The Matrix Does Not Use Humans as a Power Source - Fan Theory

The Matrix Does Not Use Humans as a Power Source - Fan Theory

 

logoutlater wrote this interesting fan theory about how The Matrix does not use humans as a power source, that is just how humans understand it. Really the machines are harvesting mental energy and creativity because they cannot create their own:

Ok so two things always really bothered my about The Matrix. First, obviously you would only get as much energy out of a human as you put in, so they are in no way a good battery. Even though the sun is "blocked" by clouds, nuclear power or something else would be a much better source. Even if they required biological life, they could use animals that wouldn't rebel or care.

Similarly, why not set up solar panels on the moon and have a life there, or another planet? Hell why use a planet at all? They don't need food or anything and could just float around the sun as their own planet, using solar or heat (if close enough to the sun) or anything else.

The Matrix Does Not Use Humans as a Power Source - Fan Theory

Morpheus says they use humans as a power source, but he is just speculating based on what he's seen from the outside. He doesn't have any information on their actual operations. None of the machines inside or outside the matrix confirm his theory, and in fact both the humans and machines outside the matrix seem to have some very reliable power sources (whatever powers their electric ships or those drones is clearly not a vat of humans). And really, the machines inside the matrix - including the architect - seem to be absolutely fascinated with humans in an almost obsessive way, with some loving them and some hating them but all extremely focused on their minds.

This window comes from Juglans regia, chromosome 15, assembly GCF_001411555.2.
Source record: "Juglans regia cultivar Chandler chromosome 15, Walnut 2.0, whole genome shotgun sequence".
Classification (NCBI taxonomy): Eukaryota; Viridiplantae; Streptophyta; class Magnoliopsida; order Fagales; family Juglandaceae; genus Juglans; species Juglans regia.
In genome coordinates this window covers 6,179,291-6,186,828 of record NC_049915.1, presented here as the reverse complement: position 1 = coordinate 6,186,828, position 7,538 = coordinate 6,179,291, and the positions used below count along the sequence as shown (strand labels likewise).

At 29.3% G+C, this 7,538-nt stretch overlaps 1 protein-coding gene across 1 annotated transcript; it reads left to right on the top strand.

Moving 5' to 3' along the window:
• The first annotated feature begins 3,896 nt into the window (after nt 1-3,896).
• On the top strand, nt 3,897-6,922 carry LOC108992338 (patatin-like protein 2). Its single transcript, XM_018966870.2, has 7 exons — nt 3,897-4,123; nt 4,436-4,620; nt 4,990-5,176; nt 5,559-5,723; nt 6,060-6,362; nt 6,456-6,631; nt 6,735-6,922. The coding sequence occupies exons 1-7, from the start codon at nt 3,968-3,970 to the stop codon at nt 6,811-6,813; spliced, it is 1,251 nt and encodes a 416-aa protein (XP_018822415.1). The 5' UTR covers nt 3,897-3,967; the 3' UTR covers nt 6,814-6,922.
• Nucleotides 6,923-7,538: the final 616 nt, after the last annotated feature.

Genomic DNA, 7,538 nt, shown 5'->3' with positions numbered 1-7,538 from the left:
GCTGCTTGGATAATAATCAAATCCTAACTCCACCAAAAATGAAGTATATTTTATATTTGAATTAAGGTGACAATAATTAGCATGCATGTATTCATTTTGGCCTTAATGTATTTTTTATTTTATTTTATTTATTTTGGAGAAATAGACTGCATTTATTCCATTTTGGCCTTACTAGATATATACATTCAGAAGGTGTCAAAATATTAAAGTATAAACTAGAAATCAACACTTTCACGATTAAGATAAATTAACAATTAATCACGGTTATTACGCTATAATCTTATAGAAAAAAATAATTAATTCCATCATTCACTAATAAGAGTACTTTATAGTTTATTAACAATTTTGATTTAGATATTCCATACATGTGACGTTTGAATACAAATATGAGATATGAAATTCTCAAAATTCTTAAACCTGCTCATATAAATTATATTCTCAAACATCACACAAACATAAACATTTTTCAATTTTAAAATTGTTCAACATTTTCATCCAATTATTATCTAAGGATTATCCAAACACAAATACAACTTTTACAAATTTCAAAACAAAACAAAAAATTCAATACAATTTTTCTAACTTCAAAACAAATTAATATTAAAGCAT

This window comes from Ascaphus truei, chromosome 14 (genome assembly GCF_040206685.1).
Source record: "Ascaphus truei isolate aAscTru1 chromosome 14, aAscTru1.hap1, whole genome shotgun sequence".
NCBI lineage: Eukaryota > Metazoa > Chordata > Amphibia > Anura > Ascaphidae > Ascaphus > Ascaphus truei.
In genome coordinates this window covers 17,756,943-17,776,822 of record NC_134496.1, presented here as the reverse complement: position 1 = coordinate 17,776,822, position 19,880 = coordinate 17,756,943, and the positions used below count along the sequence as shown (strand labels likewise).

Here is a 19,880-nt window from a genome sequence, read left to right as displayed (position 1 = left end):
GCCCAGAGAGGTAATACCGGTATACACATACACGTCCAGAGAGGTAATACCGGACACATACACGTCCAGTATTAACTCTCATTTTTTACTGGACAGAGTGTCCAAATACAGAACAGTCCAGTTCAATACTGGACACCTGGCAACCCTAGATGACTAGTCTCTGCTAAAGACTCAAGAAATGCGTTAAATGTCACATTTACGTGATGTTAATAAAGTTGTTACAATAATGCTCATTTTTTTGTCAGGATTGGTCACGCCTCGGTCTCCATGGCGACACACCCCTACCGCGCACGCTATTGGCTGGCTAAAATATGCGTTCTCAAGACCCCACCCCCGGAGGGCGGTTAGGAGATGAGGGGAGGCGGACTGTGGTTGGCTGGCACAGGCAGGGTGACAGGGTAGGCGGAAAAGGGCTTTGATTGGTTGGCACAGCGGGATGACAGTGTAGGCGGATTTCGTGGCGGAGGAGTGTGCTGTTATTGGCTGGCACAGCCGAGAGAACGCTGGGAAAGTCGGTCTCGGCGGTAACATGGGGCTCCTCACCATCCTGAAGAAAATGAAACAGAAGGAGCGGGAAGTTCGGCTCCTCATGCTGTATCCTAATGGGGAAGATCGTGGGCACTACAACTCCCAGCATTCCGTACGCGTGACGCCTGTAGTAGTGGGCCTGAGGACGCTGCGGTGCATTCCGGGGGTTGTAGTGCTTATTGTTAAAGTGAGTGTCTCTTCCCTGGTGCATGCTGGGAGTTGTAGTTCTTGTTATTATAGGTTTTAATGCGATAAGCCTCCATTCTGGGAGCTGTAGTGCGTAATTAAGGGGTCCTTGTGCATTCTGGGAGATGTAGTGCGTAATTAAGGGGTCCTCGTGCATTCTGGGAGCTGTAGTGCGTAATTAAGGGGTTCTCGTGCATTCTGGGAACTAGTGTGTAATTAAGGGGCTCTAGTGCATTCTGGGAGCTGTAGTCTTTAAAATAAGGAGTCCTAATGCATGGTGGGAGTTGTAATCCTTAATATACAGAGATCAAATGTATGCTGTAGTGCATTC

Which is basically the purpose of the matrix. Humans invented AI, but as we know today computers can only do what they are told and run commands. They can't think or be creative, and in fact this is a fundamental problem that maybe can't be solved (see John Searle and the Chinese Room Argument). But, what if the trick to creating AI was to "share" our consciousness with a machine. Perhaps some scientist created a computer similar enough to the human brain, but after years of it not gaining consciousness he just hooked his own mind into it and voila suddenly the machine had his consciousness. He didn't lose it, but perhaps there is some limit on distance or processing power that means they have to stay connected for it to work.

This would explain why the machines aren't out colonizing space, why they farm humans in a super inefficient manner, why they need the matrix to seem real enough so that humans don't "wake up" and "take back" their consciousness. Humans might be in control by default, only allowing the machines to have control voluntarily or when they are tricked by being in a dream-like matrix state.

The Matrix Does Not Use Humans as a Power Source - Fan Theory